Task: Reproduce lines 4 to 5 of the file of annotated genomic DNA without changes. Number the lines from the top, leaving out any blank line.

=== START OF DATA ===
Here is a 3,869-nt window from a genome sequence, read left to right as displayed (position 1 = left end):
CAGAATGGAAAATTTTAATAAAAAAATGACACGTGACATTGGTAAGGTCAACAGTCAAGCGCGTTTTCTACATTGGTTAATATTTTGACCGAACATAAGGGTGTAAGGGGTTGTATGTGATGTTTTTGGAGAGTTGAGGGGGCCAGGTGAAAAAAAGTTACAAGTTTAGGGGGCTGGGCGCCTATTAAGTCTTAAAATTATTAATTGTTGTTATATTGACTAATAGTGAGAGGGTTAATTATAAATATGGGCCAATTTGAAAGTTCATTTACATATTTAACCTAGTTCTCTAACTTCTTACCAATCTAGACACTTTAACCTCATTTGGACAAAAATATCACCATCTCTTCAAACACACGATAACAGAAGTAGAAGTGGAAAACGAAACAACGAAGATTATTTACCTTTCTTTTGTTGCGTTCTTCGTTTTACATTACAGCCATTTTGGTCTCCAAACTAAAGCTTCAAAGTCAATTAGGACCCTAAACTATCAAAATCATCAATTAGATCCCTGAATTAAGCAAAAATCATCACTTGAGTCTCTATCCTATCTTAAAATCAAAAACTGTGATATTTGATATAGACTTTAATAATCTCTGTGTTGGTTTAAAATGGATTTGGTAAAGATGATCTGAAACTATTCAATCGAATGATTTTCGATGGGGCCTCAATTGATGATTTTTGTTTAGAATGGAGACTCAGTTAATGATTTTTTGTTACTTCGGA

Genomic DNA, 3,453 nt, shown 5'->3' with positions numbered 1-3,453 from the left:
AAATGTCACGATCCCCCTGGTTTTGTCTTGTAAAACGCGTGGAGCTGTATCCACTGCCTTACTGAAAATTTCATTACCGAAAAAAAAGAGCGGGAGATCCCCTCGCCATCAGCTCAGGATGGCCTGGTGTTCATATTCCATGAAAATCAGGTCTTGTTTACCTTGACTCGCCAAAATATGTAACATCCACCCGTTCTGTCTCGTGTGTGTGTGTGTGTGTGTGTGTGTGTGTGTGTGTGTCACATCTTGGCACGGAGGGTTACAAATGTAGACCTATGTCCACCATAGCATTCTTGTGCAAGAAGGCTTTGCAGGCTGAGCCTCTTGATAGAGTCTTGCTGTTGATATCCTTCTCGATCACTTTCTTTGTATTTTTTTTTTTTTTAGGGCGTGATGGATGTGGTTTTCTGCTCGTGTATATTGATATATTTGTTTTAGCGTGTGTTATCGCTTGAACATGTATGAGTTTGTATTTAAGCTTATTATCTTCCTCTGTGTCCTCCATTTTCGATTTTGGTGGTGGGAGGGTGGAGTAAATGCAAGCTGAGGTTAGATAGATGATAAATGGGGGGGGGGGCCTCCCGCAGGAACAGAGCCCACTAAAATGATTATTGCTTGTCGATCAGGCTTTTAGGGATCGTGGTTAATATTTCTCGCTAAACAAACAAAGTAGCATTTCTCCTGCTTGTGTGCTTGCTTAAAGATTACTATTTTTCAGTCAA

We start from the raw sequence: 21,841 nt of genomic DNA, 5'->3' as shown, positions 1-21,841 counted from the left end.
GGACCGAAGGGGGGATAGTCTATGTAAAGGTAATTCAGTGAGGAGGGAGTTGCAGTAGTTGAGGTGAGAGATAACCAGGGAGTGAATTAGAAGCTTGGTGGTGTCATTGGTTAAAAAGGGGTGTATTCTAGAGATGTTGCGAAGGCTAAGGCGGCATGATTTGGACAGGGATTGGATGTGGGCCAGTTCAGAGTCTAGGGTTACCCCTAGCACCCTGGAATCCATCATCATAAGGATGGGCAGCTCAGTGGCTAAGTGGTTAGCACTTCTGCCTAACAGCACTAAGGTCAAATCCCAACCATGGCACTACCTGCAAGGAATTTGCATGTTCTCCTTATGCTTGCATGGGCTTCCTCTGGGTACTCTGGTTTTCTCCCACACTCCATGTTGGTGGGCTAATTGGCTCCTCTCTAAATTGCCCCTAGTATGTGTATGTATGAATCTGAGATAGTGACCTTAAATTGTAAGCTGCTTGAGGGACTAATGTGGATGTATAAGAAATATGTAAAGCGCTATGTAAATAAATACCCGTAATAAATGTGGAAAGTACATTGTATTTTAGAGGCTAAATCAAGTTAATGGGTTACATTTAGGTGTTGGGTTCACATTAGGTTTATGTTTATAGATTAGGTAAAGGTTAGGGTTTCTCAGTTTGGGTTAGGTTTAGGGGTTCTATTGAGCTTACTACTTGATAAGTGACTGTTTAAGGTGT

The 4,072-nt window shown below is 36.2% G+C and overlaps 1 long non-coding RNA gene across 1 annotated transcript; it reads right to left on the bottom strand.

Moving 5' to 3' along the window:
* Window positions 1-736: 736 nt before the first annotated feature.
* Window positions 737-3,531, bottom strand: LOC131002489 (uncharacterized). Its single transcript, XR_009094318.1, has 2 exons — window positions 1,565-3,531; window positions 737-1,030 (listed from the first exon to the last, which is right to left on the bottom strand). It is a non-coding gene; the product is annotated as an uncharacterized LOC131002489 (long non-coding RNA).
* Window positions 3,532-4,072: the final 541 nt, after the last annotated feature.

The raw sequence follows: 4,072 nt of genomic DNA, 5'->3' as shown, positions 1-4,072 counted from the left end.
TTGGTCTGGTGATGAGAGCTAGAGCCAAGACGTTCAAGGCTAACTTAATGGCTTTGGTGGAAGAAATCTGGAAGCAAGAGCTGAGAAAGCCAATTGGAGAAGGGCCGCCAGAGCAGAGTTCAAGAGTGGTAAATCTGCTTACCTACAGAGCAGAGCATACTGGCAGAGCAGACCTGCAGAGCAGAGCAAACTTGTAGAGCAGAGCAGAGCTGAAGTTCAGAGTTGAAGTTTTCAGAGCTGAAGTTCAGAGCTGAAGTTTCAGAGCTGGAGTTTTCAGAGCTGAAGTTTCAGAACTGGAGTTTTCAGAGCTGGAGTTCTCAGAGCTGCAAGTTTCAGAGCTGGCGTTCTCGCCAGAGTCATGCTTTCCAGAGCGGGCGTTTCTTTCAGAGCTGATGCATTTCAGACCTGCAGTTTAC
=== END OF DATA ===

AAATGTCACGATCCCCCTGGTTTTGTCTTGTAAAACGCGTGGAGCTGTATCCACTGCCTTACTGAAAATTTCATTACCGAAAAAAAAGAGCGGGAGATCCCCTCGCCATCAGCTCAGGATGGCCTGGTGTTCATATTCCATGAAAATCAGGTCTTGTTTACCTTGACTCGCCAAAATATGTAACATCCACCCGTTCTGTCTCGTGTGTGTGTGTGTGTGTGTGTGTGTGTGTGTGTGTGTCACATCTTGGCACGGAGGGTTACAAATGTAGACCTATGTCCACCATAGCATTCTTGTGCAAGAAGGCTTTGCAGGCTGAGCCTCTTGATAGAGTCTTGCTGTTGATATCCTTCTCGATCACTTTCTTTGTATTTTTTTTTTTTTTAGGGCGTGATGGATGTGGTTTTCTGCTCGTGTATATTGATATATTTGTTTTAGCGTGTGTTATCGCTTGAACATGTATGAGTTTGTATTTAAGCTTATTATCTTCCTCTGTGTCCTCCATTTTCGATTTTGGTGGTGGGAGGGTGGAGTAAATGCAAGCTGAGGTTAGATAGATGATAAATGGGGGGGGGGGCCTCCCGCAGGAACAGAGCCCACTAAAATGATTATTGCTTGTCGATCAGGCTTTTAGGGATCGTGGTTAATATTTCTCGCTAAACAAACAAAGTAGCATTTCTCCTGCTTGTGTGCTTGCTTAAAGATTACTATTTTTCAGTCAA

We start from the raw sequence: 21,841 nt of genomic DNA, 5'->3' as shown, positions 1-21,841 counted from the left end.